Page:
astronomy

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The days have been getting shorter since mid-June - the Summer Solstice, but now things start to get serious. As we near the Autumn Equinox, the point at which night is a larger part of our lives than day, our days will continue to get shorter. 

"The sun is going to rise due east and it’s going to set due west. That doesn’t happen on any other day, except the two equinoxes," says Lake Effect astronomy contributor, Jean Creighton. 

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For the first time in nearly 100 years, there will be a coast-to-coast solar eclipse in the United States. The moon will move between the sun and Earth, totally blocking the sunlight for people on the "path of totality."

Courtesy of Romeo Durscher/NASA

It is indeed dark during the day as a total solar eclipse makes its way from Oregon to South Carolina. Eleven states are in the path of total darkness. Follow the astronomical phenomenon's journey across America along with NPR journalists and others experiencing the eclipse.

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On Monday, part of the United States will experience a total solar eclipse, where the moon completely covers the sun. Milwaukee won’t get totality, but we will still experience a partial eclipse. 

"In Milwaukee we're going to see a partial solar eclipse, 86%... most people, if they've seen a solar eclipse at all, it's likely to be partial," says Jean Creighton, Lake Effect astronomy contributor and director of the Manfred Olson Planetarium. 

astronomy.com

On August 21st, parts of the United States will experience a total solar eclipse. It’s the first time in a century that the path of totality will be visible from the west coast to the east. Milwaukee isn’t in the totality path but it will still be darker than normal as the sun will be 86% eclipsed.

John Flannery / Flickr

This summer, the northern hemisphere sees some pretty spectacular astronomical events. The Perseid meteor showers will peak in mid August and about a week after that, parts of the United States will witness the first total solar eclipse since 1979. It’s also the first one visible from the Pacific ocean to the Atlantic since 1918.

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The question cinema has tried to answer time and time again, with the most recent attempt by the movie Arrival, may finally have an answer as astronomer Jean Creighton provides promising new hope for whether life can exist beyond earth. “There could be life right now in the solar system unbeknownst to us,” says Creighton.

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Every month, contributor Jean Creighton joins Lake Effect to talk about things astronomical. This month, the topic was prompted by two people asking her the same question within twelve hours.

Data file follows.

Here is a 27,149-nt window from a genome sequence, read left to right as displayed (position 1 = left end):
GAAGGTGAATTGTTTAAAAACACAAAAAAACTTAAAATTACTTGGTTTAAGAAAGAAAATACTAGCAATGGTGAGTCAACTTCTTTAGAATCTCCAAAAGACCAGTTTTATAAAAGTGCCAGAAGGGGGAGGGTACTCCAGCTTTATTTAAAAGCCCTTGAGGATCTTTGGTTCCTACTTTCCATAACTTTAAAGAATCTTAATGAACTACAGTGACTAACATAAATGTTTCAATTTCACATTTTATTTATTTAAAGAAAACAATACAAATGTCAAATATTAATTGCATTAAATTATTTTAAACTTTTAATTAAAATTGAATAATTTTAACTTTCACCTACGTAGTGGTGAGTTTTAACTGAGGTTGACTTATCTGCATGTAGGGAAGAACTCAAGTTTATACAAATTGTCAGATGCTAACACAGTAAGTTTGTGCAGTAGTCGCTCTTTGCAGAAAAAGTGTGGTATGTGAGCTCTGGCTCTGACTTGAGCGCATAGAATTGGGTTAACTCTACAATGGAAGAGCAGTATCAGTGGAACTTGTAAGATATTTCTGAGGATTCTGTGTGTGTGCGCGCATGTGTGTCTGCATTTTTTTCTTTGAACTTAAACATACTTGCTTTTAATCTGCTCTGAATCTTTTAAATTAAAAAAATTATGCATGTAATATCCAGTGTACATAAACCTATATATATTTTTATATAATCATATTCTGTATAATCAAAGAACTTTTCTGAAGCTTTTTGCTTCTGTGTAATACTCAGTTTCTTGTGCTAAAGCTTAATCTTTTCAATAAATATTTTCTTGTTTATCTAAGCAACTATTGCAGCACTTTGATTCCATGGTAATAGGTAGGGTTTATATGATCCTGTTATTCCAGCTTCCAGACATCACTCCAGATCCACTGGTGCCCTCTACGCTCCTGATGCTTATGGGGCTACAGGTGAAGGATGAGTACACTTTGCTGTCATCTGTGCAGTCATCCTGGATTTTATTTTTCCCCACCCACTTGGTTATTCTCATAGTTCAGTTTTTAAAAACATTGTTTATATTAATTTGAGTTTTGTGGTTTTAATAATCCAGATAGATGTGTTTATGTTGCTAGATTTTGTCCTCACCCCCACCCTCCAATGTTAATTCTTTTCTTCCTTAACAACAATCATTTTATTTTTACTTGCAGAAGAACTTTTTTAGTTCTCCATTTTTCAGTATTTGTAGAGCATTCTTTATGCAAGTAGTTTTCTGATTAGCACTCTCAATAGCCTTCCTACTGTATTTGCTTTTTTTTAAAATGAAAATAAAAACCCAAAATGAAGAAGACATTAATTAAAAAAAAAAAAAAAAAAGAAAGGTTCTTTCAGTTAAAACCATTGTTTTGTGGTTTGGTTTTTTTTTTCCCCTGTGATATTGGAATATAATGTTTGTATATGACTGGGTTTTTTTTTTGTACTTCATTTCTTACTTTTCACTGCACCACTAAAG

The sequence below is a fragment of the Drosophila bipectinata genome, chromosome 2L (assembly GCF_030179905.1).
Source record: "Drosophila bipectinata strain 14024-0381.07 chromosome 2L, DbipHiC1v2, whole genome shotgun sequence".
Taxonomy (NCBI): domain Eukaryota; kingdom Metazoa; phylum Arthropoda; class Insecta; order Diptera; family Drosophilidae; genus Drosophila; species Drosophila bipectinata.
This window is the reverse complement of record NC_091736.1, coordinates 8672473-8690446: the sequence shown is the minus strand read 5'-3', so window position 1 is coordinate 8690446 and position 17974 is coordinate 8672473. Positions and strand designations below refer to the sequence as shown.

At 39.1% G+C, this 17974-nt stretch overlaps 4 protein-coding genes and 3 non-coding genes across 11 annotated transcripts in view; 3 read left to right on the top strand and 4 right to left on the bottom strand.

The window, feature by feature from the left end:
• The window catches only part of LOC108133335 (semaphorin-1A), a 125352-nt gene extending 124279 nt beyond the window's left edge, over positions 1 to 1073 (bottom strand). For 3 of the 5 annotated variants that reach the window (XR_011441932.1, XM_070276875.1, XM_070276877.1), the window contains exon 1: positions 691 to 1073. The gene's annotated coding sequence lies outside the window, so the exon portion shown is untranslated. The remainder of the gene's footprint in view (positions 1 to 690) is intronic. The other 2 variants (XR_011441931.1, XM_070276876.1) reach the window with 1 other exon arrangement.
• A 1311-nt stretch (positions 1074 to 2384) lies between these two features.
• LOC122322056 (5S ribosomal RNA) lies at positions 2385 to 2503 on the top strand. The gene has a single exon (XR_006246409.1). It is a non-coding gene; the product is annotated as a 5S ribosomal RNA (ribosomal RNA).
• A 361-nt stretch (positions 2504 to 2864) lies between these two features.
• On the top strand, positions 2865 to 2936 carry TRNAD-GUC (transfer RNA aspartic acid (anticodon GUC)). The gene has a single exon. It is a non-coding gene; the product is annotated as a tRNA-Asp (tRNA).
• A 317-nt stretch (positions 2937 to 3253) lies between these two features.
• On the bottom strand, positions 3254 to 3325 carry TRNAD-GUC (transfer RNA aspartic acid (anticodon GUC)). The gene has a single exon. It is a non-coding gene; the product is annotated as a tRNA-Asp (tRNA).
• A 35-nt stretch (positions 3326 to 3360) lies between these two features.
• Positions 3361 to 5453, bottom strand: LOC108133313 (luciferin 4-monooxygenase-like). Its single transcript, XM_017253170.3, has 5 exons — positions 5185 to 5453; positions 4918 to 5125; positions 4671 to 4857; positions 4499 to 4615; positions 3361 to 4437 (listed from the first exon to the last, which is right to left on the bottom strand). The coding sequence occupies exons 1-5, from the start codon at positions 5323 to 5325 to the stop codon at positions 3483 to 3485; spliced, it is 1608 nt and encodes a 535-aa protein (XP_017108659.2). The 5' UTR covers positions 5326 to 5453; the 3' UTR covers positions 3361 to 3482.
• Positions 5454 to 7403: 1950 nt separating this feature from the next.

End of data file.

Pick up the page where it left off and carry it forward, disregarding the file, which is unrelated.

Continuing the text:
"People are intrigued by black holes," Creighton says. "They want to know what they are, how they work - but on the other hand they (don't want the myth broken)."

Creighton explains the science of black holes and breaks some common myths, as well as the black hole bubble we may be living in:

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For centuries, the constellations have provided a roadmap of the night sky, helping sailors and other voyagers navigate, well before the existence of GPS technology.  Even today, astronomers use constellations to describe the location of stars, comets and other heavenly bodies.

NASA/JPL-Caltech

It’s been almost 30 years since scientists first discovered their first exoplanet - a planet orbiting a star other than our own sun. But the scientific community is especially excited now with the discovery late last month of the most earth-like exoplanets yet.

allexxandarx / Fotolia

If you had an astronomer next to you, what would you ask them? When astronomy contributor Jean Creighton isn't in the Lake Effect studio, she is very much still in the public eye, leading the Manfred Olson Planetarium at UW-Milwaukee. And part of her job is to do research among the public to find out what people are naturally curious about.

Upon occasion Creighton will approach people not as the leader of a planetarium, but as another civilian interested in space, and ask them what they are interested in. Surprisingly, most people want to know about distance.

A small, faint star relatively close by is home to seven Earth-size planets with conditions that could be right for liquid water and maybe even life.

The discovery sets a record for both the most Earth-size planets and the most potentially habitable planets ever discovered around a single star.

UWSSEC YouTube Screen Capture

If you were outside in the Midwest at around 1:30 a.m. local time this morning, you might have received quite a shock.

A meteor streaked across the sky in a vivid, bright green flash. It set off sonic booms that were loud enough to shake houses in east-central Wisconsin, as National Weather Service meteorologist Jeff Last tells The Two-Way.

Take a look at this video, captured on a police dashcam in Lisle, Ill.:

Hubble Site

Many are familiar with the concept of citizen science: opportunities for amateurs to play a role in helping researchers gather or process scientific data. That could involve a backyard bird count, or the use of a home computer to sift through terrabytes of data.

R. Hurt/Caltech-JPL / NASA

As 2016 draws to a close, Manfred Olson Planetarium at UW-Milwaukee director and Lake Effect contributor Jean Creighton highlights the important astronomy stories of the past year:

Highlights of 2016:

1. Discovery of Gravitational Waves

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